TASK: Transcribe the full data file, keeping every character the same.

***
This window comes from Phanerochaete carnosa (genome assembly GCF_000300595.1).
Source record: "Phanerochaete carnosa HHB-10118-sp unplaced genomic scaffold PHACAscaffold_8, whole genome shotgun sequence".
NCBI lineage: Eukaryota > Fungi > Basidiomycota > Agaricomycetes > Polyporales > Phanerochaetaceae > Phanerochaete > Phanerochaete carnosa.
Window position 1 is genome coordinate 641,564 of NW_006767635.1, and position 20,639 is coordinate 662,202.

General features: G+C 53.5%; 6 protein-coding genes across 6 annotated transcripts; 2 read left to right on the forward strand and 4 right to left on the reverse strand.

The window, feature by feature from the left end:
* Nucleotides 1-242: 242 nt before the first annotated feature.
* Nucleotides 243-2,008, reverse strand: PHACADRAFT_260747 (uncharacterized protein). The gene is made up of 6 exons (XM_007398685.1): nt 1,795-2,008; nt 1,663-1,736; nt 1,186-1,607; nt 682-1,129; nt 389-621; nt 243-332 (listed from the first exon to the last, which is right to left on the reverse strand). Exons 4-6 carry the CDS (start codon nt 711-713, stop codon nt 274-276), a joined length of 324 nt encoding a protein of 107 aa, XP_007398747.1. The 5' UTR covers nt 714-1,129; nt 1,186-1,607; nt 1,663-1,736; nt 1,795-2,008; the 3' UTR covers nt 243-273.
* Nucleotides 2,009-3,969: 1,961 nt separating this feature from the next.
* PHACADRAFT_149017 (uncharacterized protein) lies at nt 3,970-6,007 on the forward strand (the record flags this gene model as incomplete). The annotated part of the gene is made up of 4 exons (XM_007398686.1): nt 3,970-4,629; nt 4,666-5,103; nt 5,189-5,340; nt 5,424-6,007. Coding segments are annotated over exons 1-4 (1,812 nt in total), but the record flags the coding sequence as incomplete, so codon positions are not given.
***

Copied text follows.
This window comes from Phanerochaete carnosa (genome assembly GCF_000300595.1).
Source record: "Phanerochaete carnosa HHB-10118-sp unplaced genomic scaffold PHACAscaffold_8, whole genome shotgun sequence".
NCBI lineage: Eukaryota > Fungi > Basidiomycota > Agaricomycetes > Polyporales > Phanerochaetaceae > Phanerochaete > Phanerochaete carnosa.
Window position 1 is genome coordinate 641,564 of NW_006767635.1, and position 20,639 is coordinate 662,202.

General features: G+C 53.5%; 6 protein-coding genes across 6 annotated transcripts; 2 read left to right on the forward strand and 4 right to left on the reverse strand.

The window, feature by feature from the left end:
* Nucleotides 1-242: 242 nt before the first annotated feature.
* Nucleotides 243-2,008, reverse strand: PHACADRAFT_260747 (uncharacterized protein). The gene is made up of 6 exons (XM_007398685.1): nt 1,795-2,008; nt 1,663-1,736; nt 1,186-1,607; nt 682-1,129; nt 389-621; nt 243-332 (listed from the first exon to the last, which is right to left on the reverse strand). Exons 4-6 carry the CDS (start codon nt 711-713, stop codon nt 274-276), a joined length of 324 nt encoding a protein of 107 aa, XP_007398747.1. The 5' UTR covers nt 714-1,129; nt 1,186-1,607; nt 1,663-1,736; nt 1,795-2,008; the 3' UTR covers nt 243-273.
* Nucleotides 2,009-3,969: 1,961 nt separating this feature from the next.
* PHACADRAFT_149017 (uncharacterized protein) lies at nt 3,970-6,007 on the forward strand (the record flags this gene model as incomplete). The annotated part of the gene is made up of 4 exons (XM_007398686.1): nt 3,970-4,629; nt 4,666-5,103; nt 5,189-5,340; nt 5,424-6,007. Coding segments are annotated over exons 1-4 (1,812 nt in total), but the record flags the coding sequence as incomplete, so codon positions are not given.